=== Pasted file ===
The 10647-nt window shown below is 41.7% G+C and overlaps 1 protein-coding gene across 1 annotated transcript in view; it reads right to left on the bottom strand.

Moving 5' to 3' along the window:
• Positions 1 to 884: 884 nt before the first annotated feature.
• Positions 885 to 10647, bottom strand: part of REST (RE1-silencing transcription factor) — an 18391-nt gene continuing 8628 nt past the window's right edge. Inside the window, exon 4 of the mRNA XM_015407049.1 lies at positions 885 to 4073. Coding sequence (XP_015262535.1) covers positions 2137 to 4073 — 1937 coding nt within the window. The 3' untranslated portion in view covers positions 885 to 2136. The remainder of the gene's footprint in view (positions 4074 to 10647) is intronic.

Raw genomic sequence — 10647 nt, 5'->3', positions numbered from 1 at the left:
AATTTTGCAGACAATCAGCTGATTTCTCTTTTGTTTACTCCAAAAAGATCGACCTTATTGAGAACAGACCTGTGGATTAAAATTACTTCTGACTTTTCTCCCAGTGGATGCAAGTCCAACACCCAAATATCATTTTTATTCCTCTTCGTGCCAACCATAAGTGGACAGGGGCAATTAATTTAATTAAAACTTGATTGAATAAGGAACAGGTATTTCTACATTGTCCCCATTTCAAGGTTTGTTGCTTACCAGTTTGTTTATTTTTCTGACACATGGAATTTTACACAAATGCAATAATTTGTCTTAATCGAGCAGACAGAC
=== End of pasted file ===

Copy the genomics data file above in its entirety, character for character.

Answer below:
The 10647-nt window shown below is 41.7% G+C and overlaps 1 protein-coding gene across 1 annotated transcript in view; it reads right to left on the bottom strand.

Moving 5' to 3' along the window:
• Positions 1 to 884: 884 nt before the first annotated feature.
• Positions 885 to 10647, bottom strand: part of REST (RE1-silencing transcription factor) — an 18391-nt gene continuing 8628 nt past the window's right edge. Inside the window, exon 4 of the mRNA XM_015407049.1 lies at positions 885 to 4073. Coding sequence (XP_015262535.1) covers positions 2137 to 4073 — 1937 coding nt within the window. The 3' untranslated portion in view covers positions 885 to 2136. The remainder of the gene's footprint in view (positions 4074 to 10647) is intronic.

Raw genomic sequence — 10647 nt, 5'->3', positions numbered from 1 at the left:
AATTTTGCAGACAATCAGCTGATTTCTCTTTTGTTTACTCCAAAAAGATCGACCTTATTGAGAACAGACCTGTGGATTAAAATTACTTCTGACTTTTCTCCCAGTGGATGCAAGTCCAACACCCAAATATCATTTTTATTCCTCTTCGTGCCAACCATAAGTGGACAGGGGCAATTAATTTAATTAAAACTTGATTGAATAAGGAACAGGTATTTCTACATTGTCCCCATTTCAAGGTTTGTTGCTTACCAGTTTGTTTATTTTTCTGACACATGGAATTTTACACAAATGCAATAATTTGTCTTAATCGAGCAGACAGAC